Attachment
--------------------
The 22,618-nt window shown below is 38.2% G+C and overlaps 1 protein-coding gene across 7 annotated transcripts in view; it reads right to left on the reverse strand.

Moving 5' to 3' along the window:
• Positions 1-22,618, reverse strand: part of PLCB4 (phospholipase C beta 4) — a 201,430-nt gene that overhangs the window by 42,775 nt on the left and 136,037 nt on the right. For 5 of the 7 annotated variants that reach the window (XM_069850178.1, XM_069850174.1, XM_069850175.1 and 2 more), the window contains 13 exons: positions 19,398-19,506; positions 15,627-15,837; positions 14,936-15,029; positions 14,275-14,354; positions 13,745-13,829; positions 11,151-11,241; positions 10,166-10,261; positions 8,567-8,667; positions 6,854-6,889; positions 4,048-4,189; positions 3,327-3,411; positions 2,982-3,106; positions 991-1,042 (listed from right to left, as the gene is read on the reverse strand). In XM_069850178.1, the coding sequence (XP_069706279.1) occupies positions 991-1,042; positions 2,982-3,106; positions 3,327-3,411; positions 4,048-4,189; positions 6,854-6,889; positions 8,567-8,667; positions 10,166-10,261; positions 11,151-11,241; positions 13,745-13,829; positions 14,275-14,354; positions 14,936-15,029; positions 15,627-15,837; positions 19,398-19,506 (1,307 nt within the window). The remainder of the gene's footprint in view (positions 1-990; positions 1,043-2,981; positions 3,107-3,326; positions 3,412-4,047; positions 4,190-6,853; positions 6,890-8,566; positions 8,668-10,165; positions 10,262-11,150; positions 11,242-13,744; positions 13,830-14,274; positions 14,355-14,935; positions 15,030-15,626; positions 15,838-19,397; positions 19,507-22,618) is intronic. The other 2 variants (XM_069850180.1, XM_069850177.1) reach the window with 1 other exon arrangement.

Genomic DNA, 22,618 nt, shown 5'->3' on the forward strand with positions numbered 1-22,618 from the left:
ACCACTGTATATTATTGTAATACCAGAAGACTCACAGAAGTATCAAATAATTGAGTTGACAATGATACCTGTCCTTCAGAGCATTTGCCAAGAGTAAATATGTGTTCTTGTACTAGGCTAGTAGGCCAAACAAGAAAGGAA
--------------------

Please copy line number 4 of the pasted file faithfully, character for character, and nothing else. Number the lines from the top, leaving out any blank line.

Genomic DNA, 22,618 nt, shown 5'->3' on the forward strand with positions numbered 1-22,618 from the left: